Protein Structure and Function

Biologically active proteins are polymers consisting of amino acids linked by covalent peptide bonds. Many different conformations (three-dimensional structures) are possible for a molecule as large as a protein.

Of these many structures, one or (at most) a few have biological activity; these are called the native conformations. Many proteins have no obvious regular repeating structure. As a consequence, these proteins are frequently described as having large segments of “random structure” (also referred to as random coil).

The term random is really a misnomer, because the same nonrepeating structure is found in the native conformation of all molecules of a given protein, and this conformation is needed for its proper function.

Because proteins are complex, they are defined in terms of four levels of structure.

What are the levels of protein structure?

Primary structure is the order in which the amino acids are covalently linked together. The peptide Leu-Gly-Thr-Val-Arg- Asp-His (recall that the N-terminal amino acid is listed first) has a different primary structure from the peptide Val-His-Asp-Leu- Gly-Arg-Thr, even though both have the same number and kinds of amino acids.

Note that the order of amino acids can be written on one line. The primary structure is the one-dimensional first step in specifying the three-dimensional structure of a protein. Some biochemists define primary structure to include all covalent interactions, including the disulfide bonds that can be formed by cysteines; however, we shall consider the disulfide bonds to be part of the tertiary structure, which will be considered later.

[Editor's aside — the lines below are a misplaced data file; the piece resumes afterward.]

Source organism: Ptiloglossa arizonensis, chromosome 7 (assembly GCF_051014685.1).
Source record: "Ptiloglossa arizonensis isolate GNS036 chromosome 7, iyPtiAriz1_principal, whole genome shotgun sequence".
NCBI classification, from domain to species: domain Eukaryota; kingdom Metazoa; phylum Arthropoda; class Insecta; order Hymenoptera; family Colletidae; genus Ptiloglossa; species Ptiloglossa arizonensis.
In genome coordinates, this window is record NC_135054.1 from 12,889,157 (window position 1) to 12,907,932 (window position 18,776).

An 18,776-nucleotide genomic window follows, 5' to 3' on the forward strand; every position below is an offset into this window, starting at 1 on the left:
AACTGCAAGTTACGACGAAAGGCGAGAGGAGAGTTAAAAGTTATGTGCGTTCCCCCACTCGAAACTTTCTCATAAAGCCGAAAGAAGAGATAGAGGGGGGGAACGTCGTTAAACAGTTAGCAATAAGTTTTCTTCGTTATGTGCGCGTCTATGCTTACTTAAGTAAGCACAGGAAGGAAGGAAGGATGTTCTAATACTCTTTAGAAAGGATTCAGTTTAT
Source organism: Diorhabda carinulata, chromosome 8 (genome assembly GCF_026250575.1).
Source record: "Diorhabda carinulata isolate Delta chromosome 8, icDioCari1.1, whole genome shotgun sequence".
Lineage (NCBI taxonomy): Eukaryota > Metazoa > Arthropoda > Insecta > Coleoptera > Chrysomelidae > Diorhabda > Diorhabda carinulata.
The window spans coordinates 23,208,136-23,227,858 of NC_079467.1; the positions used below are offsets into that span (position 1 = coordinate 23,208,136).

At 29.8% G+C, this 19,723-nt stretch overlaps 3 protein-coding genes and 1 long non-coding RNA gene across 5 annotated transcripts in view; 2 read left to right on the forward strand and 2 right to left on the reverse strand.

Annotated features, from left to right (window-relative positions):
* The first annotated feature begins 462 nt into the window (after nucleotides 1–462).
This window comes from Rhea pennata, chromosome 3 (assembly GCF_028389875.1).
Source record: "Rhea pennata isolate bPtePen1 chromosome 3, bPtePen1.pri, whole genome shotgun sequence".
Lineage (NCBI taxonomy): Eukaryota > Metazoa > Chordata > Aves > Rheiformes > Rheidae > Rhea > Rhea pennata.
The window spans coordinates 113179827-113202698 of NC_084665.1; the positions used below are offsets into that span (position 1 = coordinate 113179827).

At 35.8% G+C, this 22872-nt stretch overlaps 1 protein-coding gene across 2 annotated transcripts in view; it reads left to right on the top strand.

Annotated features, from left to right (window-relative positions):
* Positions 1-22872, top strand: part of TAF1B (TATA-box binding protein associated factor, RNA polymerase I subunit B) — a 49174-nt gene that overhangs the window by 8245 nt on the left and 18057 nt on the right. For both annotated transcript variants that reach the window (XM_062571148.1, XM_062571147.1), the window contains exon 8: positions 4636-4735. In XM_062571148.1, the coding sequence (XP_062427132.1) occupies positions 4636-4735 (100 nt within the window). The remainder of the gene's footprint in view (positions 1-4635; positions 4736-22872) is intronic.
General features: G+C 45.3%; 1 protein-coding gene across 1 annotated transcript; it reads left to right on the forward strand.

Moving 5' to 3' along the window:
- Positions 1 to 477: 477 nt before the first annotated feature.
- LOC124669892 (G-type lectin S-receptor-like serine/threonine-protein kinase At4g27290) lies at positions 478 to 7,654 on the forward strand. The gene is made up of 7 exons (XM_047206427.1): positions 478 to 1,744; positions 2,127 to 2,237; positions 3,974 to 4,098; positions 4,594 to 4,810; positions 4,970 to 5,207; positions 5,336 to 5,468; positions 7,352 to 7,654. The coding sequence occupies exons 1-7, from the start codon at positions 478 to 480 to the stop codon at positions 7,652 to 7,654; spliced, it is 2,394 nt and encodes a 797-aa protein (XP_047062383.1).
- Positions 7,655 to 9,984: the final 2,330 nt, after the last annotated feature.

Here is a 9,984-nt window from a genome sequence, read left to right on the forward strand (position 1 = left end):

Two three-dimensional aspects of a single polypeptide chain, called the secondary and tertiary structure, can be considered separately. Secondary structure is the arrangement in space of the atoms in the peptide backbone.

The ­-helix and ‑-pleated sheet arrangements are two different types of secondary structure. Secondary structures have repetitive interactions resulting from hydrogen bonding between the amide N-H and the carbonyl groups of the peptide backbone.

The conformations of the side chains of the amino acids are not part of the secondary structure. In many proteins, the folding of parts of the chain can occur independently of the folding of other parts. Such independently folded portions of proteins are referred to as domains or super-secondary structures.

Native conformations – three-dimensional shapes of proteins with biological activity

Primary structure – the order in which the amino acids in a protein are linked by peptide bonds

Secondary structure – the arrangement in space of the backbone atoms in a polypeptide chain

Domains (super-secondary structure) – specific clusters of secondary structural motifs in proteins

Tertiary structure – the arrangement in space of all the atoms in a protein

Prosthetic groups – portions of proteins that do not consist of amino acids

Subunits – the individual parts of a larger molecule (e.g., the individual polypeptide chains that make up a complete protein)

Quaternary structure – the interaction of several polypeptide chains in a multisubunit protein